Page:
Myanmar pro—democracy parties on Friday praised the U.S. decision to support a U.N. war crimes commission as a milestone but cautioned it was too soon to be optimistic.

“We support and welcome the decision by the United States. However, this is just the first step and several more steps have to be taken before it is actually implemented,” said Tin Oo, vice-chairman of Aung San Suu Kyi’s recently disbanded opposition party, the National League for Democracy.

The United States said on Wednesday it has decided to support the creation of a U.N. commission to look into alleged crimes against humanity and war crimes in Myanmar.

The White House said in a statement that it believes the commission could advance the cause of human rights in Myanmar, also known as Burma, by “addressing issues of accountability for responsible senior members of the Burmese regime.”

Mr. Tin Oo said he hoped such a commission would bring the junta to a dialogue table with the opposition, a long—standing demand of the international community.

“If the military government changed its mindset and talked to the country’s democratic forces, all the country’s woes will be resolved,” Mr. Tin Oo said.

By supporting the U.N. inquiry, the Obama administration is committing itself to backing an investigation of the military junta led since 1992 by Senior Gen. Than Shwe.

Than Shwe’s loyalists overturned election results in 1990 that favoured Suu Kyi’s political party. Ms. Suu Kyi, who was awarded the Nobel Peace Prize the following year, remains under house arrest.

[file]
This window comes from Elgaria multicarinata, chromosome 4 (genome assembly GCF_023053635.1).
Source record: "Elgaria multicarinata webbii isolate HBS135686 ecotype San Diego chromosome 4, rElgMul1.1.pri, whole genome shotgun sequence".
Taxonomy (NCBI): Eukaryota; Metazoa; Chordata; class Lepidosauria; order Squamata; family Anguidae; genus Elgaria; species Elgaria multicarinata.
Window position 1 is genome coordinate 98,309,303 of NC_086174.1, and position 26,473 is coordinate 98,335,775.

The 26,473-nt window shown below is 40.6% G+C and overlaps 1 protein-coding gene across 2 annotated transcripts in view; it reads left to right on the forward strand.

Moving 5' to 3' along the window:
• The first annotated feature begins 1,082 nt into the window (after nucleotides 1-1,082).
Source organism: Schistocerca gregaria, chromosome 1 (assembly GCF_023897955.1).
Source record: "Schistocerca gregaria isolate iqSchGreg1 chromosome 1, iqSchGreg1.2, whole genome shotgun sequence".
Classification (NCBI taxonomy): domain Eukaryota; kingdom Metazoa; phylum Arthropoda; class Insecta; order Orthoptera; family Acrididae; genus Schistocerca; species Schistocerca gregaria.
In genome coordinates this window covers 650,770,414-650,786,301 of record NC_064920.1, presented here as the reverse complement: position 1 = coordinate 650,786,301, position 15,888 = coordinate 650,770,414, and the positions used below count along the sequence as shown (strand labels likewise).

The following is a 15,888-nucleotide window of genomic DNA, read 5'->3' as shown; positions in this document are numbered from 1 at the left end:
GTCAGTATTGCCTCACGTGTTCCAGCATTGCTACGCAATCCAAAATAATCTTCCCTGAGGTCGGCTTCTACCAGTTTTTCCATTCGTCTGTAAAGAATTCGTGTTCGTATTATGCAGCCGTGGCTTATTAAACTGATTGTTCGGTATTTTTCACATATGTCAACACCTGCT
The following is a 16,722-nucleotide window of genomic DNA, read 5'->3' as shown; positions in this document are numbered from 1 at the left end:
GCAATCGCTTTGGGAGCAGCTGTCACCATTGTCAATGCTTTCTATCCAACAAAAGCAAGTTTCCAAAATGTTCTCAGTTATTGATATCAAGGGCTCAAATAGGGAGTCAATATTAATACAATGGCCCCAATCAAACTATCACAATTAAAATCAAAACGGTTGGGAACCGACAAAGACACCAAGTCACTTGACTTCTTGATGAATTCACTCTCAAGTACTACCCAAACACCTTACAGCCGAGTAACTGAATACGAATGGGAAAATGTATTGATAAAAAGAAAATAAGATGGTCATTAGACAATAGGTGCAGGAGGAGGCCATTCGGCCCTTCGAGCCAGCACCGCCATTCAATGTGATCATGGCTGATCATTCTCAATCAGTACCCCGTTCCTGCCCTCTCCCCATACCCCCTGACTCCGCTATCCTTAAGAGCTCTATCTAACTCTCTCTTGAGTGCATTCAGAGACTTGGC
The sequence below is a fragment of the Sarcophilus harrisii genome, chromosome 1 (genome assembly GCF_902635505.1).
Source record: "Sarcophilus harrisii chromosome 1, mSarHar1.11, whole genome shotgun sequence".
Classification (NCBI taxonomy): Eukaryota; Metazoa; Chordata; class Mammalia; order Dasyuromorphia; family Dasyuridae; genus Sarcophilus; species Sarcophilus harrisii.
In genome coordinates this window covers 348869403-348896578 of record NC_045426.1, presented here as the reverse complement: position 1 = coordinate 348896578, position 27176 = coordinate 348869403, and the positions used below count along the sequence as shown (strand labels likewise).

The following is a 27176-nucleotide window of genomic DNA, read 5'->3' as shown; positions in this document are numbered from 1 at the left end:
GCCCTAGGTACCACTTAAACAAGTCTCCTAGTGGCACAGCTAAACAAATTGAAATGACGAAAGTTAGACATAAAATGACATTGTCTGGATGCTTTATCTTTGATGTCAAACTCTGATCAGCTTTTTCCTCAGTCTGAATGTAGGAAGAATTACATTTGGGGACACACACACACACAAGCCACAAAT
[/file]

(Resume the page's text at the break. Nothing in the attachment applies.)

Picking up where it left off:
Myanmar is holding elections on November 7, the first in two decades, but critics say they are a sham designed to perpetuate the military’s command. Ms. Suu Kyi’s party is boycotting the elections and was disbanded after refusing to register for the polls.

The United States is almost certain to face opposition from China, a close ally of Myanmar, if it seeks to have the U.N. Security Council establish a commission. It could also ask Secretary—General Ban Ki—moon or go to the General Assembly, the Economic and Social Council or the Geneva—based Human Rights Council where no country has a veto.

“We welcome the decision by the Obama administration and we regard the decision as a milestone,” said Khin Maung Swe, leader of the National Democratic Force party, formed by rebel members of Ms. Suu Kyi’s former party.

“But we have to wait and see how effective the decision will be as some countries with veto—wielding power can oppose at the Security Council,” he said.

“All big nations have to help solve the problems of immense socio—economic disparity and abject poverty the country is facing in order to prevent human rights abuses in the country,” Mr. Swe added.

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